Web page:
Many Chinese kin of passengers have expressed extreme skepticism over accounts by the Malaysian government, maintaining it is not telling all it knows about the Malaysia Airlines plane's disappearance March 8 and expressing frustration that it concluded the jet went down in the Indian Ocean without any physical evidence.
A relative of a passenger onboard Malaysia Airlines Flight MH370 prays at a praying room at Lido Hotel. Australian Prime Minister Tony Abbott said there was no time limit on the hunt for Malaysia Airlines Flight MH370, missing for more than three weeks in the Indian Ocean with 239 people on board.(Reuters)
Several dozen of the relatives traveled to Malaysia on Sunday and staged a protest after arriving, holding up banners that read "We want evidence, truth, dignity" in Chinese, and "Hand us the murderer. Tell us the truth. Give us our relatives back."
Empowered by a situation in which they can demand answers from a foreign government in a way that they cannot normally expect to do at home, the relatives have been strident in grilling Malaysian authorities for information, Beijing-based commentator Zhang Lifan said.
A relative of a passenger onboard Malaysia Airlines Flight MH370 cries as he prays at a praying room at Lido Hotel, in Beijing March 31, 2014. Australian Prime Minister Tony Abbott said there was no time limit on the hunt for Malaysia Airlines Flight MH370, missing for more than three weeks in the Indian Ocean with 239 people on board. A total of 20 aircraft and ships will resume scouring a massive area in the Indian Ocean some 2,000 km (Reuters)
''There is no obstacle for them to question the Malaysian government in order to defend their rights. Put in similar scenarios but with the Chinese government in place, they won't find it that easy to question the authorities,'' he said.
Social media have been augmenting a general sense of negativity toward Malaysia by giving voice to rumors, doubts, speculation and paranoia, while seeming to offer some family members false hope, said writer and social commentator Ren Yi, a graduate of Harvard's Kennedy School of Government and grandson of one of the communist state's founding fathers.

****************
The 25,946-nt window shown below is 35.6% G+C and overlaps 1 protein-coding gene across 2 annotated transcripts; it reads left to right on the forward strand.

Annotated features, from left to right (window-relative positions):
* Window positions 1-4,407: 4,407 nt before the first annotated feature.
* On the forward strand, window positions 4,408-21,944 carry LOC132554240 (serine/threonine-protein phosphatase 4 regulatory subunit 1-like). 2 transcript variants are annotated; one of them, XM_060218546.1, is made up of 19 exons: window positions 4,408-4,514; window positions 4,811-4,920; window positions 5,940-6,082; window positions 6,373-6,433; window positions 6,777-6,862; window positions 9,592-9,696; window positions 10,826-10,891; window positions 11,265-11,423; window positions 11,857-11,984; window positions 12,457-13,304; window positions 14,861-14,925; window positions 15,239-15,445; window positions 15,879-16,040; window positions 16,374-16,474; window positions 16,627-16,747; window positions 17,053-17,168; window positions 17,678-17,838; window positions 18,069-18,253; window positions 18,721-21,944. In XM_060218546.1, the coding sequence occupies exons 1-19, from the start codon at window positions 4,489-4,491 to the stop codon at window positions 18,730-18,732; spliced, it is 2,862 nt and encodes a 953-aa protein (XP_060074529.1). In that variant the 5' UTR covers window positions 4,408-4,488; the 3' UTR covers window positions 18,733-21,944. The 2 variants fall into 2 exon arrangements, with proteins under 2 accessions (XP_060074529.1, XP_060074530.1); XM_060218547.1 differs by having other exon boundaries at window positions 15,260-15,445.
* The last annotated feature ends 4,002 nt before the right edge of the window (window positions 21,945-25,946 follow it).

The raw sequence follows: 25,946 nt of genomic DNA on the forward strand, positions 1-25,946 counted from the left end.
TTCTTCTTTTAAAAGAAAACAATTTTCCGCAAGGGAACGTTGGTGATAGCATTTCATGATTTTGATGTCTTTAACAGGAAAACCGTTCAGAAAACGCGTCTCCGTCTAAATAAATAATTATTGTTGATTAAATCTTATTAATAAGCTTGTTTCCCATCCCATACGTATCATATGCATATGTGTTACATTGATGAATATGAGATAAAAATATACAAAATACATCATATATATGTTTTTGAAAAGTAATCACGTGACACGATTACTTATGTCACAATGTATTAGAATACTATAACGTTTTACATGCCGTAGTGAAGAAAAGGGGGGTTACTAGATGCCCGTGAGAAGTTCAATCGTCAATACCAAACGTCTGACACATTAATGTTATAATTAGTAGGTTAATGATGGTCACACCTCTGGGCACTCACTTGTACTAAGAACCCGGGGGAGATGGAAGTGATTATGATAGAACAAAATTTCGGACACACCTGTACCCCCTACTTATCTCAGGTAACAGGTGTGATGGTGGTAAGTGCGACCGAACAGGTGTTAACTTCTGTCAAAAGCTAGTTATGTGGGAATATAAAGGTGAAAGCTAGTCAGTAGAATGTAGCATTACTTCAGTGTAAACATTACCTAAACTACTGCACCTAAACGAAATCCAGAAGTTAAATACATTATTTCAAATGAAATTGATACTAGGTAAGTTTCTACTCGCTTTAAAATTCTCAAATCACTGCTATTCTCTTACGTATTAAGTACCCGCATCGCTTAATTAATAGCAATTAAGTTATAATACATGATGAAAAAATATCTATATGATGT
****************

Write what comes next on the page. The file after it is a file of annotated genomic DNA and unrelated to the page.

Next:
''Cynicism and distrust of the authorities are Chinese national traits,'' Ren wrote in a post on his blog that he verified in an online chat with The Associated Press.
Accounts forwarded on Chinese social media - especially on popular mobile message services - have it that the plane is being held hostage deep in Central Asia, that Malaysia shot it down because hijackers wanted to crash it into Kuala Lumpur's twin towers or that the U.S. diverted it to a remote island to prevent secret information from reaching China.
China's censors have not reined in the discourse about the missing Malaysia Airlines jet with the same urgency they normally would on stories that cast Beijing in a bad light. However, there are signs authorities are aiming to dial down the volume.
Commentary in the state-run China Daily on Monday said that ''we should not let anger prevail over facts and rationality.''
''No matter how distressed we are and how many details that are not clear, it is certain that flight MH370 crashed in the Indian Ocean and no one on board survived,'' said the comments attributed to Mei Xinyu, a researcher at the International Trade and Economic Cooperation Institute of China's Commerce Ministry.,
Malaysia's prime minister announced a week ago that satellite data left no doubt that the plane went down in the southern Indian Ocean far from any possible landing site. The next day, a group of about 100 Chinese relatives of passengers and their supporters marched on the Malaysian Embassy in Beijing, throwing water bottles and demanding firm evidence of the plane's fate.
In the ensuing days, Chinese celebrities denounced Malaysia, and tour companies announced Malaysia Airlines flight boycotts until passengers' relatives are satisfied with that government's response.
The fallout has dented otherwise friendly China-Malaysia relations, and could cut into Malaysia's tourism revenue if the tourism boycott becomes substantial. But it is unlikely to be more than a ''very limited, temporary phenomenon,'' said Zheng Yongnian, a political scientist at the National University of Singapore.
''When disaster happens, it's common for people to get emotional. It's inevitable,'' Zheng said. ''This is not a natural disaster but related to human beings, so people would have conspiracy theories. It is very sentimental.''